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College Basketball’s Dwindling Offense

The 2012-13 college basketball season is in full swing, and so far we’ve discovered that teams like Indiana, Duke, and Florida are the teams to beat.  At the moment, Kentucky is finding out the hard way that it isn’t easy to replace players like Anthony Davis and Michael Kidd-Gilchrist.  But, just as others who have come before this year’s edition of ‘Cats have done, they’ll improve as the season progresses.  Yes, it has been somewhat of a struggle on both sides of the ball for Kentucky this season, but it takes time for offense and defense to develop with players who’ve played fewer than 10 career games. Speaking of struggling offense, analysts and pundits alike have been telling us that this is a “down” year for college basketball as a whole. But, other than the eye test, what kind of proof is there?  To find out, I did some digging on Kenpom.com to see how the offense as a whole is performing in college basketball this season as compared to other years.  Is it down like many are saying or is it business as usual?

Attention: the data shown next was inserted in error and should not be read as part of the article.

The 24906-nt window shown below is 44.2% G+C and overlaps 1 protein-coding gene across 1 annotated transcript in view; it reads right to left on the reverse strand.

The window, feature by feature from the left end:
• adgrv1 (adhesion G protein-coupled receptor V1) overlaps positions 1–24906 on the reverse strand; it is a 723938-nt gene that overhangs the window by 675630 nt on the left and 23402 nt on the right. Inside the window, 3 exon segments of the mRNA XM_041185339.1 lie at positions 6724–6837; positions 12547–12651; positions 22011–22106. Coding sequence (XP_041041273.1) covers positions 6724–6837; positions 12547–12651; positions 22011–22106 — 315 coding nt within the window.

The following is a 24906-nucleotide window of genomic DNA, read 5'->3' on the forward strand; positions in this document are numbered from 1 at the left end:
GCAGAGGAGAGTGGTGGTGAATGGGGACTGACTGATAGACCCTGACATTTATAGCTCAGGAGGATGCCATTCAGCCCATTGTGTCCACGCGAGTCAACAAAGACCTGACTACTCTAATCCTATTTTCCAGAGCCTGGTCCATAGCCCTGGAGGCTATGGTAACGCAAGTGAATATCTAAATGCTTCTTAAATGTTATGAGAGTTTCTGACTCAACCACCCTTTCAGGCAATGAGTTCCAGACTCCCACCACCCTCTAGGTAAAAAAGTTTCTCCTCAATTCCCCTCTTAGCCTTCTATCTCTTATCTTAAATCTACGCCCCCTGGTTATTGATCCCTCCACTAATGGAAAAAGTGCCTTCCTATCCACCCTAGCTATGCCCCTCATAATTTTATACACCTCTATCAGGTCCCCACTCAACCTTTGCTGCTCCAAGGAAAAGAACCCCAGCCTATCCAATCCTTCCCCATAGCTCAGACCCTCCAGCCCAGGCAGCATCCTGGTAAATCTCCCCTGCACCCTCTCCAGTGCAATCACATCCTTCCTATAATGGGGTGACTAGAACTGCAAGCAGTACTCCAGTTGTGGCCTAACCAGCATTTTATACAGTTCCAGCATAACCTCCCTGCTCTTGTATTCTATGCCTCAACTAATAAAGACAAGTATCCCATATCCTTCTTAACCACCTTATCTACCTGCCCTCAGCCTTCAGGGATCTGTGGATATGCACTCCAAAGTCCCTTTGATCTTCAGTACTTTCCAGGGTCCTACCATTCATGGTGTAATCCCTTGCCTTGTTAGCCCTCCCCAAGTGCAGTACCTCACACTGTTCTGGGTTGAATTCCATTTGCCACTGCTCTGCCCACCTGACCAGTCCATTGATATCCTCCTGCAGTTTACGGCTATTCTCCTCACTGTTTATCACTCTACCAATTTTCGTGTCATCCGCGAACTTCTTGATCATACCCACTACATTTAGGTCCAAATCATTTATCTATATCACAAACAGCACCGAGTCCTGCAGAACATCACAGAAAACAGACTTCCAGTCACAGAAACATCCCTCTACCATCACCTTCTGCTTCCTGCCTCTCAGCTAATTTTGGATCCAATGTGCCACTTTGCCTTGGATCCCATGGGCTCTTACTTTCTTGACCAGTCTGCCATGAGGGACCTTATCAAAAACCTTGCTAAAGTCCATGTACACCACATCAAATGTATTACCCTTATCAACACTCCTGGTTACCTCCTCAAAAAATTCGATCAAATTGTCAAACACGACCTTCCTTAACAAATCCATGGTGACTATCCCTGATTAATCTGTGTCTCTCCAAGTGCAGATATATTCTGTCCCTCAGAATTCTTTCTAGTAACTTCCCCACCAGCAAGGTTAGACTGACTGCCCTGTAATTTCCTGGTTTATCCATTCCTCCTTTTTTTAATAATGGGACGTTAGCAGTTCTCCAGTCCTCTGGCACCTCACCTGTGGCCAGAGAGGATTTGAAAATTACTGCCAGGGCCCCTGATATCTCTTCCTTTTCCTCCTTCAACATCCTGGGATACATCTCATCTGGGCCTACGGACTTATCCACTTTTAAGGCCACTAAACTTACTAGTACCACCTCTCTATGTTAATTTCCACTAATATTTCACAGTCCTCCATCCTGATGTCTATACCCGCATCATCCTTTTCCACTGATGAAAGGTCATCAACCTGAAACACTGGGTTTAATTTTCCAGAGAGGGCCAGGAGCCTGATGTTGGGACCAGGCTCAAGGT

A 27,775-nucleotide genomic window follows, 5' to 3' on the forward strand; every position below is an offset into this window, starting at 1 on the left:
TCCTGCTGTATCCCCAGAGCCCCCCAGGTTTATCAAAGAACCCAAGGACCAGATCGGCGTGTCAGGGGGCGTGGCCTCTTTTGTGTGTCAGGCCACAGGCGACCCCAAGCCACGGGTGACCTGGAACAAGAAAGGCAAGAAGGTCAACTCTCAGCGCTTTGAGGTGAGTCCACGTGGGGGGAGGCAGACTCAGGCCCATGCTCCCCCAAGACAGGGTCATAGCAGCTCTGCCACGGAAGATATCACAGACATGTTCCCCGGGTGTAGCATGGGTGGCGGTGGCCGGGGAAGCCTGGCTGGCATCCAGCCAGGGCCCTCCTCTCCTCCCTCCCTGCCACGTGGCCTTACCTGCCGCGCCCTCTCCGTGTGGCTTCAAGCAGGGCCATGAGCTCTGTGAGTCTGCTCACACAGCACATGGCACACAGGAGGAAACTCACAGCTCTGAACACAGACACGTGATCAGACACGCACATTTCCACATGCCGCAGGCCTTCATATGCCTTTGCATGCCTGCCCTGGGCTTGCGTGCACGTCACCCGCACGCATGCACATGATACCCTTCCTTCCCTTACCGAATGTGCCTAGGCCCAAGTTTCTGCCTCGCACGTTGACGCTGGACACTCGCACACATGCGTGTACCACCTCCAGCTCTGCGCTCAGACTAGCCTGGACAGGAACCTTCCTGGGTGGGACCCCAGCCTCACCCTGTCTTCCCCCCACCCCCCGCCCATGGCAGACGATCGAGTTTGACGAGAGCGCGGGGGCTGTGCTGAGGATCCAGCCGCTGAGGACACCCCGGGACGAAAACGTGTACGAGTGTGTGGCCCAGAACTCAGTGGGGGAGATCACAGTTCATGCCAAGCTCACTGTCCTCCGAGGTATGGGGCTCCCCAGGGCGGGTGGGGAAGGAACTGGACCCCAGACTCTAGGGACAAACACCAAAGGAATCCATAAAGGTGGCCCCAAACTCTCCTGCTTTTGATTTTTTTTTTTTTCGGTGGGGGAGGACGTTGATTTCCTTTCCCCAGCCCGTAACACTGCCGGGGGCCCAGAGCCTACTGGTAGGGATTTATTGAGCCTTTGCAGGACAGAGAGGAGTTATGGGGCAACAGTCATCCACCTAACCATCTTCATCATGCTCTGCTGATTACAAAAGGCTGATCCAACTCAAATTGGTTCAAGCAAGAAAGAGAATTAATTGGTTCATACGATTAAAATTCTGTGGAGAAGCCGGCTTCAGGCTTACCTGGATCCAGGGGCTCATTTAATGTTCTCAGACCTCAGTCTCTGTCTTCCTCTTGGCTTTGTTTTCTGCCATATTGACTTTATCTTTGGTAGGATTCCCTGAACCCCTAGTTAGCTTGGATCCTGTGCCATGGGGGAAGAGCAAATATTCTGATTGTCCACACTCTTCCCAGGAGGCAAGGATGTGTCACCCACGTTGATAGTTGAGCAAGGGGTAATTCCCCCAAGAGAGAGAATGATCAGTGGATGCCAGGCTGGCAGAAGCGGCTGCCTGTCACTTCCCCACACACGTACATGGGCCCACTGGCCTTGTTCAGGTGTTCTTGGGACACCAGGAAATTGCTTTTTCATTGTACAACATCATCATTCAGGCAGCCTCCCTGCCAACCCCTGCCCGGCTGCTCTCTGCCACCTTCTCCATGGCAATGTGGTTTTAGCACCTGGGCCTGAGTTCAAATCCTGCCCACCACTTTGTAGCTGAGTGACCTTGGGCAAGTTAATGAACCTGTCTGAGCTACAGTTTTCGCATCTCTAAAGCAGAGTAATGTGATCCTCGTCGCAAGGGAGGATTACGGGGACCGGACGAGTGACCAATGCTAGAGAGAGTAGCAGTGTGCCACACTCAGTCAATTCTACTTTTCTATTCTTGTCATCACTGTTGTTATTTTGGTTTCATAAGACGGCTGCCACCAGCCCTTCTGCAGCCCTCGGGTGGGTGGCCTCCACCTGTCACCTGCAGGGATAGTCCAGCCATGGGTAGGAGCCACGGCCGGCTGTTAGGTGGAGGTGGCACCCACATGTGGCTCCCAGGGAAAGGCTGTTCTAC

First, it’s tricky when gathering information like this as most teams haven’t even completed ten games yet, so the sample isn’t exactly ideal (Keep that in mind while examining the chart).  But, the key thing to look for in the chart is Adjusted Efficiency, or how many points the average offense scores per 100 possessions.  The other advanced numbers like effective field goal percentage and turnover rate are the stories of why the overall total is the way it is (along with the other numbers).  Some of the stats may be foreign to you, if so click this link for a very short explanation of the numbers below.

As you can see from the table, this college basketball season is suffering from an all-time low in offensive effectiveness during the “efficiency era” (04-present).  Also, it’s the largest drop in Adjusted Efficiency from one season to another in that span (1.4 points per 100 possessions).  It may not seem like a significant drop, but consider that 340+ teams affect this rating, so it’s more drastic than it appears on the surface.  Where is this lack of offense coming from? Decreased 3-point shooting percentages and higher turnover rates.  In the past nine seasons, three point effectiveness has never been lower than it is this season and turnover rate hasn’t been this high since the 2006-07 campaign.  Most others statistics have remained unchanged or very similar to other years, so this leads me to believe that it’s these two categories in particular causing the drop.